Savinkova LK, Ponomarenko MP, Ponomarenko PM, Drachkova IA, Lysova MV, Arshinova TV, et al. TATA box polymorphisms in human gene promoters and associated hereditary pathologies. Biochemistry (Mosc). 2009;74:117–29.

    CAS  Article  Google Scholar 

  25. 25.

    Ponomarenko PM, Savinkova LK, Drachkova IA, Lysova MV, Arshinova TV, Ponomarenko MP, et al. A step-by-step model of TBP/TATA box binding allows predicting human hereditary diseases by single nucleotide polymorphism. Dokl Biochem Biophys. 2008;419:88–92.

    CAS  PubMed  Article  Google Scholar 

  26. 26.

    Savinkova L, Drachkova I, Arshinova T, Ponomarenko P, Ponomarenko M, Kolchanov N. An experimental verification of the predicted effects of promoter TATA-box polymorphisms associated with human diseases on interactions between the TATA boxes and TATA-binding protein. PLoS One. 2013;8:e54626.

    CAS  PubMed  PubMed Central  Article  Google Scholar 

  27. 27.

    Drachkova I, Savinkova L, Arshinova T, Ponomarenko M, Peltek S, Kolchanov N. The mechanism by which TATA-box polymorphisms associated with human hereditary diseases influence interactions with the TATA-binding protein. Hum Mutat. 2014;35:601–8.

    CAS  PubMed  Article  Google Scholar 

  28. 28.

    Colonna V, Ayub Q, Chen Y, Pagani L, Luisi P, Pybus M, et al. Human genomic regions with exceptionally high levels of population differentiation identified from 911 whole-genome sequences. Genome Biol. 2014;15:R88.

    PubMed  PubMed Central  Article  Google Scholar 

  29. 29.

    Telenti A, Pierce LC, Biggs WH, di Iulio J, Wong EH, Fabani MM, et al. Deep sequencing of 10,000 human genomes. Proc Natl Acad Sci USA. 2016;113:11901–6.

    CAS  PubMed  Article  Google Scholar 

  30. 30.

    Wu J, Wu M, Li L, Liu Z, Zeng W, Jiang R. dbWGFP: a database and web server of human whole-genome single nucleotide variants and their functional predictions. Database (Oxford). 2016;2016:baw024.

    Article  CAS  Google Scholar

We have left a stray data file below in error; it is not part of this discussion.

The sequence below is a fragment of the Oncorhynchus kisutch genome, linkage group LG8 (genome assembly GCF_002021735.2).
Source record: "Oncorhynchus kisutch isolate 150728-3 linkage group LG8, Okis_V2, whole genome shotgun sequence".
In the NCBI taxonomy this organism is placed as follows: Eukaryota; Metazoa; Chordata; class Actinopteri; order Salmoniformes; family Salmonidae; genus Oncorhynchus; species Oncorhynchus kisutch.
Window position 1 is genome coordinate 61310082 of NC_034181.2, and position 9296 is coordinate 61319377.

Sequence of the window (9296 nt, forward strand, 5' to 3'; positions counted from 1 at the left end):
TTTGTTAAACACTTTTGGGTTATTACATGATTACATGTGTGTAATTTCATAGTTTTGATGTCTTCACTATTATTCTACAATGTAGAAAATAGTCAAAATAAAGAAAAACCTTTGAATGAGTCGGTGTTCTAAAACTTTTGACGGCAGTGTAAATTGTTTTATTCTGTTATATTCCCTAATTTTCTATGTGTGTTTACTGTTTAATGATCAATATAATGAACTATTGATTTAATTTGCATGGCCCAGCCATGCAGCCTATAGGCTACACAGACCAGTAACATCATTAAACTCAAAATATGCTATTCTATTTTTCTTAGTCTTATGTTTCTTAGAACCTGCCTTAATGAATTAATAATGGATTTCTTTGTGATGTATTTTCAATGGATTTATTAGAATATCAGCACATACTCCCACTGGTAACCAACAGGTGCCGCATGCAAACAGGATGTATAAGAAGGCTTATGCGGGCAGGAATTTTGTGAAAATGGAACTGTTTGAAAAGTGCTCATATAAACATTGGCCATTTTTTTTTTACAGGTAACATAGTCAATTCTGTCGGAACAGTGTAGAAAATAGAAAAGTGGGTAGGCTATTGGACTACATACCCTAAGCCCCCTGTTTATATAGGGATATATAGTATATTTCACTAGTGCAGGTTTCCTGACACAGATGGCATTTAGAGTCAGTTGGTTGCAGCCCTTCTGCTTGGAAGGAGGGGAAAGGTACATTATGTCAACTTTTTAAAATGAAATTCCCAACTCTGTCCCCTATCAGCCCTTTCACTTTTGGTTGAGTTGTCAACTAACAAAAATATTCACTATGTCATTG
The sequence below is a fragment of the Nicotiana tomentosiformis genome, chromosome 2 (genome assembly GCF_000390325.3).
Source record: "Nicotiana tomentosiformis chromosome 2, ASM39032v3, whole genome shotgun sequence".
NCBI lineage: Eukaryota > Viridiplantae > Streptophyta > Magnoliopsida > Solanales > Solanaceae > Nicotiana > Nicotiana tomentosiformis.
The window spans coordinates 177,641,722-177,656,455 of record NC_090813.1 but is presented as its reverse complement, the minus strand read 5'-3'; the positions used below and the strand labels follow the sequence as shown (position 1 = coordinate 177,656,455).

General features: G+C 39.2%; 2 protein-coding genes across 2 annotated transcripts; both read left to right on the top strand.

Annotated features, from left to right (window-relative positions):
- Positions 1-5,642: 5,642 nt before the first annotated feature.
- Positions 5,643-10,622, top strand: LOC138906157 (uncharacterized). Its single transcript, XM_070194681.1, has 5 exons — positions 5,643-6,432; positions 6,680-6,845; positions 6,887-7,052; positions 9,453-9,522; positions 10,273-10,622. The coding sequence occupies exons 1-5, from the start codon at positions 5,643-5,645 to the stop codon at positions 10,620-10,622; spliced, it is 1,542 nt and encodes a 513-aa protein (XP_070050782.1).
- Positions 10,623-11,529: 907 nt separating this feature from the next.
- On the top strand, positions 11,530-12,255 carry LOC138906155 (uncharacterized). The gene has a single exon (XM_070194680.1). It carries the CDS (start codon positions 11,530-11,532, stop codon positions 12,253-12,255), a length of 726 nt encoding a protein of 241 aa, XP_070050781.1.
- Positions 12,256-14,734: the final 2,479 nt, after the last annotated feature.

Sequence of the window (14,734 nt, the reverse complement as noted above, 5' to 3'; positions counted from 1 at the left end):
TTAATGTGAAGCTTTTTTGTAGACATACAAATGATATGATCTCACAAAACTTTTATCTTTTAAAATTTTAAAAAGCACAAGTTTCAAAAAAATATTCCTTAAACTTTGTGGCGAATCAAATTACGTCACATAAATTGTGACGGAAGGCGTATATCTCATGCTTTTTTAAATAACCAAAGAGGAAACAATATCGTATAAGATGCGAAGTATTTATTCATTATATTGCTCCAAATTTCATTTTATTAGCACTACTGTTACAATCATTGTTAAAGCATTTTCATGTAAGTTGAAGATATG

31. 31.

    Sharypova E, Drachkova I, Kashina E, Rasskazov D, Ponomarenko P, Ponomarenko M, et al. An experimental study of the effect of rare polymorphisms of human HBB, HBD and F9 promoter TATA boxes on the kinetics of interaction with the TATA-binding protein. Vavilovskii Zhurnal Genetiki i Selektsii. 2018;22:145–52.

    Google Scholar 

  32. 32.

    Delgadillo R, Whittington J, Parkhurst L, Parkhurst L. The TBP core domain in solution variably bends TATA sequences via a three-step binding mechanism. Biochemistry. 2009;48:1801–9.

    CAS  PubMed  Article  Google Scholar 

  33. 33.

    Chadaeva IV, Ponomarenko PM, Rasskazov DA, Sharypova EB, Kashina EV, Zhechev DA, et al. Candidate SNP markers of reproductive potential are predicted by a significant change in the affinity of TATA-binding protein for human gene promoters. BMC Genomics. 2018;9:0.

    Article  CAS  Google Scholar 

  34. 34.

    Chadaeva IV, Ponomarenko MP, Rasskazov DA, Sharypova EB, Kashina EV, Matveeva MY, et al. Candidate SNP markers of aggressiveness-related complications and comorbidities of genetic diseases are predicted by a significant change in the affinity of TATA-binding protein for human gene promoters. BMC Genomics. 2016;17:995.

    PubMed  PubMed Central  Article  CAS  Google Scholar 

  35. 35.

    Ponomarenko P, Chadaeva I, Rasskazov DA, Sharypova E, Kashina EV, Drachkova I, et al. Candidate SNP markers of familial and sporadic Alzheimer’s diseases are predicted by a significant change in the affinity of TATA-binding protein for human gene promoters. Front Aging Neurosci. 2017;9:231.

    PubMed  PubMed Central  Article  CAS  Google Scholar 

  36. 36.

    Arkova OV, Ponomarenko MP, Rasskazov DA, Drachkova IA, Arshinova TV, Ponomarenko PM, et al. Obesity-related known and candidate SNP markers can significantly change affinity of TATA-binding protein for human gene promoters. BMC Genomics. 2015;16:S5.

    PubMed  PubMed Central  Article  Google Scholar 

  37. 37.

    Ponomarenko P, Rasskazov D, Suslov V, Sharypova E, Savinkova L, Podkolodnaya O, et al. Candidate SNP markers of chronopathologies are predicted by a significant change in the affinity of TATA-binding protein for human gene promoters. Biomed Res Int. 2016;2016:8642703.

    PubMed  PubMed Central  Article  CAS  Google Scholar 

  38. 38.

    Haeussler M, Raney BJ, Hinrichs AS, Clawson H, Zweig AS, Karolchik D, et al. Navigating protected genomics data with UCSC genome browser in a box. Bioinformatics. 2015;31:764–6.

    CAS  PubMed  Article  Google Scholar 

  39. 39.

    Sherry ST, Ward MH, Kholodov M, Baker J, Phan L, Smigielski EM, et al. dbSNP: the NCBI database of genetic variation. Nucleic Acids Res. 2001;29:308–11.

    CAS  PubMed  PubMed Central  Article  Google Scholar 

  40. 40.

    Drachkova IA, Repkova MN, Lysova MV, Arshinova TV, Savinkova LK. Interaction of proteins from general transcription complex RNA polymerase II with oligoribonucleotides. Mol Biol (Mosk). 2005;39:139–46.

    CAS  Article  Google Scholar 

  41. 41.